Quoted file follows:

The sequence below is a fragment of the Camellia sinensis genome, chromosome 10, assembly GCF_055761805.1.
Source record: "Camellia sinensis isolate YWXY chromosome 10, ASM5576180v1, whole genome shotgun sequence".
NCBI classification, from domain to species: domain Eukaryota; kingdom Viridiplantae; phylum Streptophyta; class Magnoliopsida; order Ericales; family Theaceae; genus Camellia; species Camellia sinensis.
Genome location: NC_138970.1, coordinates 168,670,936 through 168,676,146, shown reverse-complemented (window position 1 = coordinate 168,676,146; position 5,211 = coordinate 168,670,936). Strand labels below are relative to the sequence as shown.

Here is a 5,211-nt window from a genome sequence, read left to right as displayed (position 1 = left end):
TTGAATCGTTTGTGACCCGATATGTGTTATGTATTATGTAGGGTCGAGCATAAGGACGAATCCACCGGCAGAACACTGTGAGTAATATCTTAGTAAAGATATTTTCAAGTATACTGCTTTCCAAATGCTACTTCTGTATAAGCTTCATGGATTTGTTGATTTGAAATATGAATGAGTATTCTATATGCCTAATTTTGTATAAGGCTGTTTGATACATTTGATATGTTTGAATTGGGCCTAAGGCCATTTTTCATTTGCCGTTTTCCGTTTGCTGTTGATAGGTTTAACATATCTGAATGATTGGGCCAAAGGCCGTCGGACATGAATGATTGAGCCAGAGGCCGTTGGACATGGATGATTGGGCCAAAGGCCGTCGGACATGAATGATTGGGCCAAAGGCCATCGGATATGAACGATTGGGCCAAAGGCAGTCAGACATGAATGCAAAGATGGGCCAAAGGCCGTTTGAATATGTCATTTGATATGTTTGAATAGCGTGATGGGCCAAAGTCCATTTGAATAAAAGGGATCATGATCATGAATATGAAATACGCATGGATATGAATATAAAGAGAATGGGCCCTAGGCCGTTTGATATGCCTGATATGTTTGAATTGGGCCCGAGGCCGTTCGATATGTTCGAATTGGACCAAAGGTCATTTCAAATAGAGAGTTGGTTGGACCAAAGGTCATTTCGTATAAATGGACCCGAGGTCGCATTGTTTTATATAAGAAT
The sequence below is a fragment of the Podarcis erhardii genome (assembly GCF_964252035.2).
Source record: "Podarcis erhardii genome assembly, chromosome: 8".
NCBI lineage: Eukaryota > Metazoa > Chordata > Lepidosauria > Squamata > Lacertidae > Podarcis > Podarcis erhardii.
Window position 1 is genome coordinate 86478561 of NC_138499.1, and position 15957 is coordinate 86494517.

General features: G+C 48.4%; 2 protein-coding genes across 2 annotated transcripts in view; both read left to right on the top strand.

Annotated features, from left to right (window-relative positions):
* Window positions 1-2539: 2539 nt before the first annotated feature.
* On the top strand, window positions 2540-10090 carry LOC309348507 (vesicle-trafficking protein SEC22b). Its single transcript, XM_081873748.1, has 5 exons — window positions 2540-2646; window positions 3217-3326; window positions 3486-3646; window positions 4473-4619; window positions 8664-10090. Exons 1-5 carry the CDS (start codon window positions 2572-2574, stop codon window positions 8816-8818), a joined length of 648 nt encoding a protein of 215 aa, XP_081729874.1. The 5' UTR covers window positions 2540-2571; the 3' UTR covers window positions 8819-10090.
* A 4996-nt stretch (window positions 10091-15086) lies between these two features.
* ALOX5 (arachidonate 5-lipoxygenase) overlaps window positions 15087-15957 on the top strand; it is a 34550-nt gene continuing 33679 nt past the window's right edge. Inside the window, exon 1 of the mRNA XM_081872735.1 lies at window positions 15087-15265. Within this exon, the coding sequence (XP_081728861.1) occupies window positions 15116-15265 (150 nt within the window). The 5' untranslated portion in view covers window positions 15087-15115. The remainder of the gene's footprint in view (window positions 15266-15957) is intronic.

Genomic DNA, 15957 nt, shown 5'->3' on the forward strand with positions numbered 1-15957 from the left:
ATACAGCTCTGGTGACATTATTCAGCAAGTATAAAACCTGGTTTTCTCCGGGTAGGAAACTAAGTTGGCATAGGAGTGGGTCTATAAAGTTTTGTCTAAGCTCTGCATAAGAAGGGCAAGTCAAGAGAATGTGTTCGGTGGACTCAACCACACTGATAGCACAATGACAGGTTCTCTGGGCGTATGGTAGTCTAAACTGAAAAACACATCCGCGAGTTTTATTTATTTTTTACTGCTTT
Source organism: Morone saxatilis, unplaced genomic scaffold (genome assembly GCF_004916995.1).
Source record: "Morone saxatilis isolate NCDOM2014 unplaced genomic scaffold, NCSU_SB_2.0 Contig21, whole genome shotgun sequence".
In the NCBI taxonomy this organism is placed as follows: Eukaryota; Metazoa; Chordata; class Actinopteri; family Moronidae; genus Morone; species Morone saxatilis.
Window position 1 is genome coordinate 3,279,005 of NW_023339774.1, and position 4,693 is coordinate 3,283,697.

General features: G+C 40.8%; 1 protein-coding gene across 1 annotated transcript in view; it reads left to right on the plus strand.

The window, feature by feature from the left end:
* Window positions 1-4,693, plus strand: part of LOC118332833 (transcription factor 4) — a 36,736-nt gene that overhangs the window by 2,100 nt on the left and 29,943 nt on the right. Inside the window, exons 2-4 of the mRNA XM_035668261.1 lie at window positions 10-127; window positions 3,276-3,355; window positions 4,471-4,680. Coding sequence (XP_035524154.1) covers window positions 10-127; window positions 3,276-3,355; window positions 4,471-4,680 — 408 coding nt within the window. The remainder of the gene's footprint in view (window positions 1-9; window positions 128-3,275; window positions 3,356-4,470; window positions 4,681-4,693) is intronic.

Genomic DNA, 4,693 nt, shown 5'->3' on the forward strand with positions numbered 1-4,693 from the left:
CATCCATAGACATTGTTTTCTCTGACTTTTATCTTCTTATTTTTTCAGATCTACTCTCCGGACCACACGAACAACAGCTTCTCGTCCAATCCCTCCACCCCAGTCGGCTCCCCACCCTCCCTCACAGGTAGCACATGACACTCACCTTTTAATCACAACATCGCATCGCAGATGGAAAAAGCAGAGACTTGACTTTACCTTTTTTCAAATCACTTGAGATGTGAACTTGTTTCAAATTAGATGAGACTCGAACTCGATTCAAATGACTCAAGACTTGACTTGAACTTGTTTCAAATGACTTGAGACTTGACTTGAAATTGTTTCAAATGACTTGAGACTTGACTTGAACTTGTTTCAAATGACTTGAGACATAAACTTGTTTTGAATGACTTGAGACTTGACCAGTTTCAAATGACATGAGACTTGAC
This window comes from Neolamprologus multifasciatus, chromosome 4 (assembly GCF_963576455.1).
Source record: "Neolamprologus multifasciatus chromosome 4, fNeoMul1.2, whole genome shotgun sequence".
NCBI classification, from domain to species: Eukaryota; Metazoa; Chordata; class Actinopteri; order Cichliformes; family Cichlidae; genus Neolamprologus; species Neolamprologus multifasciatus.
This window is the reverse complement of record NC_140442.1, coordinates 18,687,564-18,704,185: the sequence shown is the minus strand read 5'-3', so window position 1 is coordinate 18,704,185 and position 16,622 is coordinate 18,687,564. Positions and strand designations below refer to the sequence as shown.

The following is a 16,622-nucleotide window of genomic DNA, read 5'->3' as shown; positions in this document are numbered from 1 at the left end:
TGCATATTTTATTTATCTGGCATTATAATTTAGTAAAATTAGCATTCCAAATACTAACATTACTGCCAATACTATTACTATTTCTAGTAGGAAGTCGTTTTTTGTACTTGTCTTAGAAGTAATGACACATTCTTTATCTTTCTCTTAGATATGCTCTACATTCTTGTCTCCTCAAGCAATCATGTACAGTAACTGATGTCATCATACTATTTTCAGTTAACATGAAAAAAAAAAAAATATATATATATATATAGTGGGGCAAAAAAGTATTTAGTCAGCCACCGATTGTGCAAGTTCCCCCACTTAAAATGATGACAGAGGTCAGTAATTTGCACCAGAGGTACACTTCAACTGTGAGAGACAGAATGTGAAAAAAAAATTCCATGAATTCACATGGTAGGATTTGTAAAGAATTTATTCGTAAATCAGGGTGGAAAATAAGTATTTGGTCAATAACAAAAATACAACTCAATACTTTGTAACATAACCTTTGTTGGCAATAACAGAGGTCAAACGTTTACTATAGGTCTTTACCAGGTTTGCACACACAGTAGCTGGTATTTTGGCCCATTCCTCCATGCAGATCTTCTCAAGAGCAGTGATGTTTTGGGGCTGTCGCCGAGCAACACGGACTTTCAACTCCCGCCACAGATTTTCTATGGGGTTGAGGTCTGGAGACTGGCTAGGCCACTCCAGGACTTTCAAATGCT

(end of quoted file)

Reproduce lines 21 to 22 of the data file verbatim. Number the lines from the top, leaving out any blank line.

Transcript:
In the NCBI taxonomy this organism is placed as follows: Eukaryota; Metazoa; Chordata; class Actinopteri; family Moronidae; genus Morone; species Morone saxatilis.
Window position 1 is genome coordinate 3,279,005 of NW_023339774.1, and position 4,693 is coordinate 3,283,697.